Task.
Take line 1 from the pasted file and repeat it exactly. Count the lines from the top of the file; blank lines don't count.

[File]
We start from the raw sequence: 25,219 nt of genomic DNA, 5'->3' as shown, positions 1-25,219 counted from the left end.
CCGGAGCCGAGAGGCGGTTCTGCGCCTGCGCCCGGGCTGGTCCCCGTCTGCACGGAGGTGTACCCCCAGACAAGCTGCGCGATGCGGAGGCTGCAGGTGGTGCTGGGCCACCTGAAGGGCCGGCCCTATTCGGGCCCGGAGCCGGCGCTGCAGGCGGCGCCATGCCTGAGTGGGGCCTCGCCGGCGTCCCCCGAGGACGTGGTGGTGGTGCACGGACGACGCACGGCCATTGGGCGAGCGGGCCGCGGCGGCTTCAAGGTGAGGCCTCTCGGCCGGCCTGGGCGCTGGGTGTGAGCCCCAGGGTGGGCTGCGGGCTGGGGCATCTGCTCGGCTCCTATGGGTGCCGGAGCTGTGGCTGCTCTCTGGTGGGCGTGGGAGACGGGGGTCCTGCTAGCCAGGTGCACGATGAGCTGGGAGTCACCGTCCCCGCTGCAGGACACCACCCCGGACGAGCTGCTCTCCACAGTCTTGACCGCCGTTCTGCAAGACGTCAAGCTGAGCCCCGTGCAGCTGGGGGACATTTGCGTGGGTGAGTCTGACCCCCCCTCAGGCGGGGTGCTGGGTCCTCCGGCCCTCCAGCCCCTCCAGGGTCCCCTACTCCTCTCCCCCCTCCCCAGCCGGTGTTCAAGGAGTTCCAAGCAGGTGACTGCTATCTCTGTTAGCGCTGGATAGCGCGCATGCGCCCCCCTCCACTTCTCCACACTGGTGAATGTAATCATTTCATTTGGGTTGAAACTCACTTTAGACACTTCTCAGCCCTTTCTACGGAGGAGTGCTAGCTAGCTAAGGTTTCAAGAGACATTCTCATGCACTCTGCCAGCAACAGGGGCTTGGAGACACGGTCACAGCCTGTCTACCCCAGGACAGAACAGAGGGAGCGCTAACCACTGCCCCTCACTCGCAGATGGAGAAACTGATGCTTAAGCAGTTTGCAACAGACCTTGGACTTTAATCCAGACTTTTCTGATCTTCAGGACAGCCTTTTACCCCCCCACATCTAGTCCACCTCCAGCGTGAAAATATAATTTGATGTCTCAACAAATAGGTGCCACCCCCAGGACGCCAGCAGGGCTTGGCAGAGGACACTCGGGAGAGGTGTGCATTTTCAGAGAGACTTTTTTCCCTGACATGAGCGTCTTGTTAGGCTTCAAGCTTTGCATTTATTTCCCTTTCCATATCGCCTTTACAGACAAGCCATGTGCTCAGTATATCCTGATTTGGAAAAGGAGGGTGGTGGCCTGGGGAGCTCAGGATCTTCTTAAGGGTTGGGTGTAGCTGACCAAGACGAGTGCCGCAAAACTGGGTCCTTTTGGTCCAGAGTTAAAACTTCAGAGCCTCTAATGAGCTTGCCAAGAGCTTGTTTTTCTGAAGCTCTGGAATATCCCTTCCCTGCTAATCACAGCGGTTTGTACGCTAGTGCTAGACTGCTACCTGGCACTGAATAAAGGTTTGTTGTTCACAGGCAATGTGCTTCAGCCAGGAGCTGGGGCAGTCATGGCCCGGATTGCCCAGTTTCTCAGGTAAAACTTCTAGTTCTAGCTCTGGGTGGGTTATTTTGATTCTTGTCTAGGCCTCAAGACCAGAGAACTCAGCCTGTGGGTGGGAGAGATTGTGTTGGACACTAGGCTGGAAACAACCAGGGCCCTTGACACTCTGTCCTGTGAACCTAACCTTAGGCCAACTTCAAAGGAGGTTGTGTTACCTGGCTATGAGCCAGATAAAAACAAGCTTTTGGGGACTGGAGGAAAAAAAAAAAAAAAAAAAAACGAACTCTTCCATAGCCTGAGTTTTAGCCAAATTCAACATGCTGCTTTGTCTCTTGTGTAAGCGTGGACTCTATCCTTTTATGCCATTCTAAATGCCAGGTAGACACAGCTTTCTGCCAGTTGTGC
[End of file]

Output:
We start from the raw sequence: 25,219 nt of genomic DNA, 5'->3' as shown, positions 1-25,219 counted from the left end.